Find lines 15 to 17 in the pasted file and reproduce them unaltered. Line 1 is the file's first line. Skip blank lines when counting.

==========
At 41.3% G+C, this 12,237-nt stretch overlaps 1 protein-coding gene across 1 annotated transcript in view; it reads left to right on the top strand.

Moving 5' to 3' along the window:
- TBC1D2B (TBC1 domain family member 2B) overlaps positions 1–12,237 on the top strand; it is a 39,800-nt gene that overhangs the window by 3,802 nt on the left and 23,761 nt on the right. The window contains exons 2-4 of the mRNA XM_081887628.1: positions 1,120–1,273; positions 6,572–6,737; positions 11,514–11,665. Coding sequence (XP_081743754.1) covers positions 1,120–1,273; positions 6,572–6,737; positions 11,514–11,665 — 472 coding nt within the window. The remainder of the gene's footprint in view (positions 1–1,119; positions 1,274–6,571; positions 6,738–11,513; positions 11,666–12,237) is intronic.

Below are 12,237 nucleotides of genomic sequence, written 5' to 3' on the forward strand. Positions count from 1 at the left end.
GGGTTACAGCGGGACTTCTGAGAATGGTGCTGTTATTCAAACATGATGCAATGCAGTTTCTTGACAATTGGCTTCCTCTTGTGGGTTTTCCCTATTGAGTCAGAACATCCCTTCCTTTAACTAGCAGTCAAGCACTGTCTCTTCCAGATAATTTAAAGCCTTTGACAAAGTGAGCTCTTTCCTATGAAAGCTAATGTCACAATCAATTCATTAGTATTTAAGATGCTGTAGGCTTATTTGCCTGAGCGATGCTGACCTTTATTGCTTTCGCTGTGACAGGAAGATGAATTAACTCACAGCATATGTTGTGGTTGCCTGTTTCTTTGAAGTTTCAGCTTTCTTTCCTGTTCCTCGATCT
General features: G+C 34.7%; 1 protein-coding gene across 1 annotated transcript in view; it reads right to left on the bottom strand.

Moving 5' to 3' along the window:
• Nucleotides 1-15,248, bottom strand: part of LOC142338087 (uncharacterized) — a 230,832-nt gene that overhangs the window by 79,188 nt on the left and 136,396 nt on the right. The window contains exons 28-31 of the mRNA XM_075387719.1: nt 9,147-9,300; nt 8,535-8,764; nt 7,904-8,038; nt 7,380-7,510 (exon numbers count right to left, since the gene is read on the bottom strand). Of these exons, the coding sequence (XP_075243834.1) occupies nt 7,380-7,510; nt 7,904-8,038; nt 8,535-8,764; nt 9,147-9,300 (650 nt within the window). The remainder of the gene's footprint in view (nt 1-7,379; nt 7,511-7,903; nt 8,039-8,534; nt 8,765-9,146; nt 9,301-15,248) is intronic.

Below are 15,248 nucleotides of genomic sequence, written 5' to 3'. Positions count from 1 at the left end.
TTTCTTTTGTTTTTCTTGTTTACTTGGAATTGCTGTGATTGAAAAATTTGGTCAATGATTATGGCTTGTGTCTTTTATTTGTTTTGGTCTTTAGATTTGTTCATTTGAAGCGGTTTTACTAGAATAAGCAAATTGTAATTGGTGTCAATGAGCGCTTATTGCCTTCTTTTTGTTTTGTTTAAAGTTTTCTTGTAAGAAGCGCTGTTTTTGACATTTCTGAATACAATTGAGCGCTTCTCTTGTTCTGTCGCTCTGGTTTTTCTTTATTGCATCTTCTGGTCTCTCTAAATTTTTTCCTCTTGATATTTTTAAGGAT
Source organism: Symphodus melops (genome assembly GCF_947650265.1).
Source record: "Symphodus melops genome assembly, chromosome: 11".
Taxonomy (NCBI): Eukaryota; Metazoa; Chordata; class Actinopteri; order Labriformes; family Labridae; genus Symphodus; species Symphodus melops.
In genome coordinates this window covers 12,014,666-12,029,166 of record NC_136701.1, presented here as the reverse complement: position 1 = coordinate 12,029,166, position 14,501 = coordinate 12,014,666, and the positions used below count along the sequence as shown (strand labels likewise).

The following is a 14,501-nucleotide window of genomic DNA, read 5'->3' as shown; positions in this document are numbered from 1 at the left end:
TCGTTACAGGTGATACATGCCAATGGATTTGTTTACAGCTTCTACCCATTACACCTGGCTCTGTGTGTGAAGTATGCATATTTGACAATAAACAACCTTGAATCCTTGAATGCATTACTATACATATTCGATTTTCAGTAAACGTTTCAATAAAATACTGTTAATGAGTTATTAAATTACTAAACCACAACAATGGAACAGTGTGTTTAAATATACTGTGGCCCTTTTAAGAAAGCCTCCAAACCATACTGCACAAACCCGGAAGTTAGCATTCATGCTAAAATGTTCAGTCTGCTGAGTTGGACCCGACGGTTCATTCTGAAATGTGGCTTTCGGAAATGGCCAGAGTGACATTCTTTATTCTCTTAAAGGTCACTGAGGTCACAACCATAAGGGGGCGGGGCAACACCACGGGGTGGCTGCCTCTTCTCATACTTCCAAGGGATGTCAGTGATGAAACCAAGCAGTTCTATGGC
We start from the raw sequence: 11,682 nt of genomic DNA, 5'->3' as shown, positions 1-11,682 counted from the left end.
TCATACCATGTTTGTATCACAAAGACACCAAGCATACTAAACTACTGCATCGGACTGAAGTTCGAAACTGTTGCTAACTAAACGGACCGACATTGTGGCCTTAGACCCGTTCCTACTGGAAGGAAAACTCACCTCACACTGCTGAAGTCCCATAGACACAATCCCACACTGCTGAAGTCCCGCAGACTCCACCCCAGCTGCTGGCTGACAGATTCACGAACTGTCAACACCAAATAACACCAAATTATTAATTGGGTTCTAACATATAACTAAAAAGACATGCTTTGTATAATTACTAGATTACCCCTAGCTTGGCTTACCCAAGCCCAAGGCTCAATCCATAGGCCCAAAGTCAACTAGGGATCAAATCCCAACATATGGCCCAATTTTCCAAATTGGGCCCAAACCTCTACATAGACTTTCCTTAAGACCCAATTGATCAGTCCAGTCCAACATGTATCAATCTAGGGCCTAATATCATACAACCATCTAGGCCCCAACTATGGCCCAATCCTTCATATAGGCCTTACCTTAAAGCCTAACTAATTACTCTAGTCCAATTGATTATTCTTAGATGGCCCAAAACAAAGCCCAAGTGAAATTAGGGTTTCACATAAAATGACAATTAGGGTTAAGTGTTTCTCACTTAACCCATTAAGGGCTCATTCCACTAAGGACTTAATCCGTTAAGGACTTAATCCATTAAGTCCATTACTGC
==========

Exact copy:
The following is a 14,501-nucleotide window of genomic DNA, read 5'->3' as shown; positions in this document are numbered from 1 at the left end:
TCGTTACAGGTGATACATGCCAATGGATTTGTTTACAGCTTCTACCCATTACACCTGGCTCTGTGTGTGAAGTATGCATATTTGACAATAAACAACCTTGAATCCTTGAATGCATTACTATACATATTCGATTTTCAGTAAACGTTTCAATAAAATACTGTTAATGAGTTATTAAATTACTAAACCACAACAATGGAACAGTGTGTTTAAATATACTGTGGCCCTTTTAAGAAAGCCTCCAAACCATACTGCACAAACCCGGAAGTTAGCATTCATGCTAAAATGTTCAGTCTGCTGAGTTGGACCCGACGGTTCATTCTGAAATGTGGCTTTCGGAAATGGCCAGAGTGACATTCTTTATTCTCTTAAAGGTCACTGAGGTCACAACCATAAGGGGGCGGGGCAACACCACGGGGTGGCTGCCTCTTCTCATACTTCCAAGGGATGTCAGTGATGAAACCAAGCAGTTCTATGGC
We start from the raw sequence: 11,682 nt of genomic DNA, 5'->3' as shown, positions 1-11,682 counted from the left end.